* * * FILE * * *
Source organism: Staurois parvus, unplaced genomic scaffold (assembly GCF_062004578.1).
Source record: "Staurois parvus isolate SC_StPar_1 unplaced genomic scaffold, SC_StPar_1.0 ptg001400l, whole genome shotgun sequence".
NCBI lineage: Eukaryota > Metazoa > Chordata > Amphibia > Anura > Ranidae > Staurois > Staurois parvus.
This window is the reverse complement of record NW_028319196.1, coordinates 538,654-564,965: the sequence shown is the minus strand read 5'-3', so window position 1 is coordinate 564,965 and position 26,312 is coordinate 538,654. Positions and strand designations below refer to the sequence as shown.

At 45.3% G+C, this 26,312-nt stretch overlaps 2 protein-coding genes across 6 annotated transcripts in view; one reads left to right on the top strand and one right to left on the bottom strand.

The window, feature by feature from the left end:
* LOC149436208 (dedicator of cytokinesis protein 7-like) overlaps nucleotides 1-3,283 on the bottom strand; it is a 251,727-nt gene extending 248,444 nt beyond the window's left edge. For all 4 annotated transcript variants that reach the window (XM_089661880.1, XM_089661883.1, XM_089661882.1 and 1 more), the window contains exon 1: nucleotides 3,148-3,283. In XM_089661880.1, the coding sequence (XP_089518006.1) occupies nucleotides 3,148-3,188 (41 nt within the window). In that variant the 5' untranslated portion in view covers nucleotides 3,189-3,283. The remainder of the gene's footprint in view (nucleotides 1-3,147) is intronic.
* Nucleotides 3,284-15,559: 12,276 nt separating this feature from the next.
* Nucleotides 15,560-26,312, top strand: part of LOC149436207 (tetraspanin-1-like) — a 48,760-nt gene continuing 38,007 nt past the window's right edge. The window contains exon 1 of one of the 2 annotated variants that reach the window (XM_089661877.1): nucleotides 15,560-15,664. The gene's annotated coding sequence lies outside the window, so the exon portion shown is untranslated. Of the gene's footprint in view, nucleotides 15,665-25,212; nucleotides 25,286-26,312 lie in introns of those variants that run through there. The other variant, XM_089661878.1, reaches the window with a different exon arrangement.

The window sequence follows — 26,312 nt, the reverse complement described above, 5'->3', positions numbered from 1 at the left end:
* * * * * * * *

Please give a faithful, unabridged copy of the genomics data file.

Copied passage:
Source organism: Staurois parvus, unplaced genomic scaffold (assembly GCF_062004578.1).
Source record: "Staurois parvus isolate SC_StPar_1 unplaced genomic scaffold, SC_StPar_1.0 ptg001400l, whole genome shotgun sequence".
NCBI lineage: Eukaryota > Metazoa > Chordata > Amphibia > Anura > Ranidae > Staurois > Staurois parvus.
This window is the reverse complement of record NW_028319196.1, coordinates 538,654-564,965: the sequence shown is the minus strand read 5'-3', so window position 1 is coordinate 564,965 and position 26,312 is coordinate 538,654. Positions and strand designations below refer to the sequence as shown.

At 45.3% G+C, this 26,312-nt stretch overlaps 2 protein-coding genes across 6 annotated transcripts in view; one reads left to right on the top strand and one right to left on the bottom strand.

The window, feature by feature from the left end:
* LOC149436208 (dedicator of cytokinesis protein 7-like) overlaps nucleotides 1-3,283 on the bottom strand; it is a 251,727-nt gene extending 248,444 nt beyond the window's left edge. For all 4 annotated transcript variants that reach the window (XM_089661880.1, XM_089661883.1, XM_089661882.1 and 1 more), the window contains exon 1: nucleotides 3,148-3,283. In XM_089661880.1, the coding sequence (XP_089518006.1) occupies nucleotides 3,148-3,188 (41 nt within the window). In that variant the 5' untranslated portion in view covers nucleotides 3,189-3,283. The remainder of the gene's footprint in view (nucleotides 1-3,147) is intronic.
* Nucleotides 3,284-15,559: 12,276 nt separating this feature from the next.
* Nucleotides 15,560-26,312, top strand: part of LOC149436207 (tetraspanin-1-like) — a 48,760-nt gene continuing 38,007 nt past the window's right edge. The window contains exon 1 of one of the 2 annotated variants that reach the window (XM_089661877.1): nucleotides 15,560-15,664. The gene's annotated coding sequence lies outside the window, so the exon portion shown is untranslated. Of the gene's footprint in view, nucleotides 15,665-25,212; nucleotides 25,286-26,312 lie in introns of those variants that run through there. The other variant, XM_089661878.1, reaches the window with a different exon arrangement.

The window sequence follows — 26,312 nt, the reverse complement described above, 5'->3', positions numbered from 1 at the left end: